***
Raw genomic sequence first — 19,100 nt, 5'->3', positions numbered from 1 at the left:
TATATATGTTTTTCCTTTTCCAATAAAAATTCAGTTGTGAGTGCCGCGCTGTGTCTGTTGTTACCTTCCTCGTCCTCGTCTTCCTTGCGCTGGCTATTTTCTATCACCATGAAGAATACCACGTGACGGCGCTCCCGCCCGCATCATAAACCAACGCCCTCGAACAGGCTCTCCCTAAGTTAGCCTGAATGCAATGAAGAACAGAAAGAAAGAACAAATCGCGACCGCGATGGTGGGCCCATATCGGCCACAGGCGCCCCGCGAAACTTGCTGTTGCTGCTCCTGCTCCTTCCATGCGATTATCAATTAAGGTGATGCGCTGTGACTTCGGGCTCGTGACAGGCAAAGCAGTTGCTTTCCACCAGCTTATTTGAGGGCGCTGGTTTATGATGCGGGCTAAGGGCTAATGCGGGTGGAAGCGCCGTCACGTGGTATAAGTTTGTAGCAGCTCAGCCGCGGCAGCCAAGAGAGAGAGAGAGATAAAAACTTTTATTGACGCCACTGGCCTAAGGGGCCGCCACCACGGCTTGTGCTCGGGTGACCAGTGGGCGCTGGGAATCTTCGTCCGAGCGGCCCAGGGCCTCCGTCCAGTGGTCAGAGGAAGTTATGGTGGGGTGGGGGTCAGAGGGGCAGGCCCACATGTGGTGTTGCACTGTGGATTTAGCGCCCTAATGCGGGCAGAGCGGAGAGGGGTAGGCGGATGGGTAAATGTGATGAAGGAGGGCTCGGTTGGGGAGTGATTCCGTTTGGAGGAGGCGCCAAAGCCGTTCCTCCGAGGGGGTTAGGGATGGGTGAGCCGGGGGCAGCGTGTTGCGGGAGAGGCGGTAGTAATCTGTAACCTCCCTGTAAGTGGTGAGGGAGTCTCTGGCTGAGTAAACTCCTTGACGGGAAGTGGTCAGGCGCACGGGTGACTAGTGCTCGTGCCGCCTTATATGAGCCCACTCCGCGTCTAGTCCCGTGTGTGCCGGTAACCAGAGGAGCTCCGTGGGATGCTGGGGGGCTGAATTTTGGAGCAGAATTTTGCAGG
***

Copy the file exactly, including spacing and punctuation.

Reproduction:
Raw genomic sequence first — 19,100 nt, 5'->3', positions numbered from 1 at the left:
TATATATGTTTTTCCTTTTCCAATAAAAATTCAGTTGTGAGTGCCGCGCTGTGTCTGTTGTTACCTTCCTCGTCCTCGTCTTCCTTGCGCTGGCTATTTTCTATCACCATGAAGAATACCACGTGACGGCGCTCCCGCCCGCATCATAAACCAACGCCCTCGAACAGGCTCTCCCTAAGTTAGCCTGAATGCAATGAAGAACAGAAAGAAAGAACAAATCGCGACCGCGATGGTGGGCCCATATCGGCCACAGGCGCCCCGCGAAACTTGCTGTTGCTGCTCCTGCTCCTTCCATGCGATTATCAATTAAGGTGATGCGCTGTGACTTCGGGCTCGTGACAGGCAAAGCAGTTGCTTTCCACCAGCTTATTTGAGGGCGCTGGTTTATGATGCGGGCTAAGGGCTAATGCGGGTGGAAGCGCCGTCACGTGGTATAAGTTTGTAGCAGCTCAGCCGCGGCAGCCAAGAGAGAGAGAGAGATAAAAACTTTTATTGACGCCACTGGCCTAAGGGGCCGCCACCACGGCTTGTGCTCGGGTGACCAGTGGGCGCTGGGAATCTTCGTCCGAGCGGCCCAGGGCCTCCGTCCAGTGGTCAGAGGAAGTTATGGTGGGGTGGGGGTCAGAGGGGCAGGCCCACATGTGGTGTTGCACTGTGGATTTAGCGCCCTAATGCGGGCAGAGCGGAGAGGGGTAGGCGGATGGGTAAATGTGATGAAGGAGGGCTCGGTTGGGGAGTGATTCCGTTTGGAGGAGGCGCCAAAGCCGTTCCTCCGAGGGGGTTAGGGATGGGTGAGCCGGGGGCAGCGTGTTGCGGGAGAGGCGGTAGTAATCTGTAACCTCCCTGTAAGTGGTGAGGGAGTCTCTGGCTGAGTAAACTCCTTGACGGGAAGTGGTCAGGCGCACGGGTGACTAGTGCTCGTGCCGCCTTATATGAGCCCACTCCGCGTCTAGTCCCGTGTGTGCCGGTAACCAGAGGAGCTCCGTGGGATGCTGGGGGGCTGAATTTTGGAGCAGAATTTTGCAGG